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Can't measure on 2 digital meters -AC output volts of inverter at 20khz?

russwr

New Member
All 4 same 500w inverters not measuring on output volts. Frequency meter says 20khz is there. No readings at all on output terminals, on any unit. Should I add fast diode to terminal and try to measure DC? Does cheap brand ANALOG TYPE face meter measure at 20khz AC?? Please advise. No load applied , and have board type battery Chinese ossiloscope.
 
Last edited:

Nigel Goodwin

Super Moderator
Most Helpful Member
All 4 same 500w inverters not measuring on output volts. Frequency meter says 20khz is there. No readings at all on output terminals, on any unit. Should I add fast diode to terminal and try to measure DC? Does cheap brand ANALOG TYPE face meter measure at 20khz AC?? Please advise. No load applied , and have board type battery Chinese ossiloscope.
Multimeters are generally designed specifically to work at 50/60Hz (i.e. mains frequencies) - it's possible that they may read nothing at all by the time you reach 20KHz. This is why you can't use multimeters as AC millivoltmeters (with a few exceptions).

Personally I'd never have even tried it, as it's so far outside spec.

You could certainly try a diode, and see if you can read DC from it.

Assuming the inverters are mains voltage?, stick an incandescent bulb on it (a 60W bulb with a couple of wires soldered on is a VERY useful piece of test equipment) - see how bright it lights up - this has the added advantage of putting a load on it, as danadak says it 'may' have a minimum load requirement.
 

russwr

New Member
Thanks for the help! By using a different, miniature, hand held, analog face multimeter, I can now measure volts on all sets of terminals of inverter. 20Khz voltage was not reading at all, on both digital meters. Analog has high frequency capability. I should not have sold all my old Heathkit meters.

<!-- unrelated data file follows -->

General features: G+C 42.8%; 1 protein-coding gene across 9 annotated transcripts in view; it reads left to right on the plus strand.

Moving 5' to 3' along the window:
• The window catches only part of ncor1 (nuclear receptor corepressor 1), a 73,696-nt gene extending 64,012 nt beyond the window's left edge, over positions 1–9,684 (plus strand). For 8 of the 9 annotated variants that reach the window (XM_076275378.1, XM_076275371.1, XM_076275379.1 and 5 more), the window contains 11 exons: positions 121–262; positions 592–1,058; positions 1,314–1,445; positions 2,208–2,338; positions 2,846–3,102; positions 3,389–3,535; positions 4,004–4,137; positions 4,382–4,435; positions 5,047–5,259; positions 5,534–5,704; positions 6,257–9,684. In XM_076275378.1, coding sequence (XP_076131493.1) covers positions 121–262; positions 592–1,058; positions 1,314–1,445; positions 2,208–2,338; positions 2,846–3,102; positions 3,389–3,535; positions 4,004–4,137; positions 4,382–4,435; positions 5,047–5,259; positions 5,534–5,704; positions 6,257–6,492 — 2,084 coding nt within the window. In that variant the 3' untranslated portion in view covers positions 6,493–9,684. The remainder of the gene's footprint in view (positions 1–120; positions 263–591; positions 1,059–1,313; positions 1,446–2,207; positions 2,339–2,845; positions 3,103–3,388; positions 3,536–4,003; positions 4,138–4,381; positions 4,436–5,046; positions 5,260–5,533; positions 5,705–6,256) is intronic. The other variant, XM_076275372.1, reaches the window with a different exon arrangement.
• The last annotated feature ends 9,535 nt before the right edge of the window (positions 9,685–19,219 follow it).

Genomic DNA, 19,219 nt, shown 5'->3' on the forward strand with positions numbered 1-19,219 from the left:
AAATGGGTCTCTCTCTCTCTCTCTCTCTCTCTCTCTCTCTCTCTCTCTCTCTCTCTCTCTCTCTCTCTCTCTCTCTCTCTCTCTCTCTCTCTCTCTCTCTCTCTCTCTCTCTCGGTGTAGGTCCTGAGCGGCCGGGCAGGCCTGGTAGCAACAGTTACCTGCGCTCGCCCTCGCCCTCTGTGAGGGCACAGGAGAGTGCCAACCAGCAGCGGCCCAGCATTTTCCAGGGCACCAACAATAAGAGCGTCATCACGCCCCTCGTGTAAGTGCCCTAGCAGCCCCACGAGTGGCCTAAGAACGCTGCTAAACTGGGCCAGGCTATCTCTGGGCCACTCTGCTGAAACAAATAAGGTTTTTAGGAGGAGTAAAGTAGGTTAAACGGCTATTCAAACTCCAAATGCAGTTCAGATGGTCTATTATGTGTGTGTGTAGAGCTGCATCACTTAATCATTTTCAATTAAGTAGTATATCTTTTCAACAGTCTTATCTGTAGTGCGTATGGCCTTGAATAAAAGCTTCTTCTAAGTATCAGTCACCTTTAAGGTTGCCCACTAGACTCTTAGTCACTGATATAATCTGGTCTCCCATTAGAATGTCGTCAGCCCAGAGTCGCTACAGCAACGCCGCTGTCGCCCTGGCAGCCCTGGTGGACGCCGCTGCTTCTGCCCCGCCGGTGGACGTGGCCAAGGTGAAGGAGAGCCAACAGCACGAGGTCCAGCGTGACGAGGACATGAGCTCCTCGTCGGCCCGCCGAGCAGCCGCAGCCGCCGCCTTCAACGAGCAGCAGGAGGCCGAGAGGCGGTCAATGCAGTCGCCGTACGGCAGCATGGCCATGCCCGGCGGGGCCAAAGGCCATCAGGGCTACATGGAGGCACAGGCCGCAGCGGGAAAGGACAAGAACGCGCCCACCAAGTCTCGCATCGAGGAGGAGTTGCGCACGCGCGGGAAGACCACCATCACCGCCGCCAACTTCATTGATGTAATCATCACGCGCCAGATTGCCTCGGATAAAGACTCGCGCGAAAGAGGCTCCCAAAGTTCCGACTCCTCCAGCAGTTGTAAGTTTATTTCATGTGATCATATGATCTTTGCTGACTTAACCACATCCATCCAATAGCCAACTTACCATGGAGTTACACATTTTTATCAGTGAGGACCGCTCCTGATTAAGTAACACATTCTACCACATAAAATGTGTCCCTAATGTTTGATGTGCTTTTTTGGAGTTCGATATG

Reloadron

Well-Known Member
Most Helpful Member
Some of what you are asking depends not only on the meter used but also on the inverter output signal. Inverters, depending on design may output a MSW (Modified Sine Wave) or a TSW (True Sine Wave) as well as a few other waveforms.

Most low cost handheld multimeters are Average Responding RMS Indicating while the better units are True RMS Responding. In the below image both meters are measuring a true sine wave.
RMS Sine.png


The same two meters measuring a Inverter modified sine wave.
RMS MSW.png


Almost all of the older VTVMs like HealthKit and similar were average responding RMS indicating designs. In the above image both meters are measuring the same signal at 60 Hz.

One of the best older VTVMs of the day was the HP 400H which only had an upper frequency response of 4 MHz. Also the earlier portable meters like the old Simpson 260 presented a small load to the signal being measured, typically 5,000 Ohms/Volt on AC voltage ranges. Todays better DMMs have a typical input impedance of 10 Meg Ohm presenting no load to the source.

Just a few things to keep in mind.

Ron
 

Papabravo

Well-Known Member
The output could also be a PWM representation of a sinewave that would need to be "filtered" by the load. You should not try to view the output on a scope unless you KNOW for a fact that the probe and the ground clip are isolated from both Earth and Neutral.
 

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